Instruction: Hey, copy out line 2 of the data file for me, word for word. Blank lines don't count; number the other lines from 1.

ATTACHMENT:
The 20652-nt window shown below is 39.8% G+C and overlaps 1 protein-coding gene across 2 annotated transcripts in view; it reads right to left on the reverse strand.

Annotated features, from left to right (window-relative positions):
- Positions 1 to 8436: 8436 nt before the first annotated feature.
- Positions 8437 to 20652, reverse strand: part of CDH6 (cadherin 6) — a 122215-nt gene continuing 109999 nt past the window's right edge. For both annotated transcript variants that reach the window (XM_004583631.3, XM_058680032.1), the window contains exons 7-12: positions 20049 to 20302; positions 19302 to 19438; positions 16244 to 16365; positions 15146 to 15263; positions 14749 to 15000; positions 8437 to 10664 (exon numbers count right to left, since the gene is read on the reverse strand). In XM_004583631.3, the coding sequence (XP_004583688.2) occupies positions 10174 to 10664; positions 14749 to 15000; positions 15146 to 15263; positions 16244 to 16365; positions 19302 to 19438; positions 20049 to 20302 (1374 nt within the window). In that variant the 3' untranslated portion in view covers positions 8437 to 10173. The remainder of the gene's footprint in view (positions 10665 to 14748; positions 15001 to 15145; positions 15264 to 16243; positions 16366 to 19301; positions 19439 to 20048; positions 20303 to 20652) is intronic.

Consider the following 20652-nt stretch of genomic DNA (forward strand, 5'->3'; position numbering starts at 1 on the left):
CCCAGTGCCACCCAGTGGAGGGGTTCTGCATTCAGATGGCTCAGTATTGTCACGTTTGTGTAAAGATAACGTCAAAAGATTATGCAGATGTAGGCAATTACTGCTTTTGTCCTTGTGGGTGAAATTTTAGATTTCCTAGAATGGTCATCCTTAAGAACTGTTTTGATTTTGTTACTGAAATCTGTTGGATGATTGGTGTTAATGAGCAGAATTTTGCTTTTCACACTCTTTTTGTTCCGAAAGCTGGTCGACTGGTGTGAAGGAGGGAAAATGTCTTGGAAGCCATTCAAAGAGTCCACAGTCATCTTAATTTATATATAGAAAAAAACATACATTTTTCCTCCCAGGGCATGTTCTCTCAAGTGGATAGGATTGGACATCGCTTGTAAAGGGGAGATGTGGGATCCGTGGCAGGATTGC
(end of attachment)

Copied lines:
Annotated features, from left to right (window-relative positions):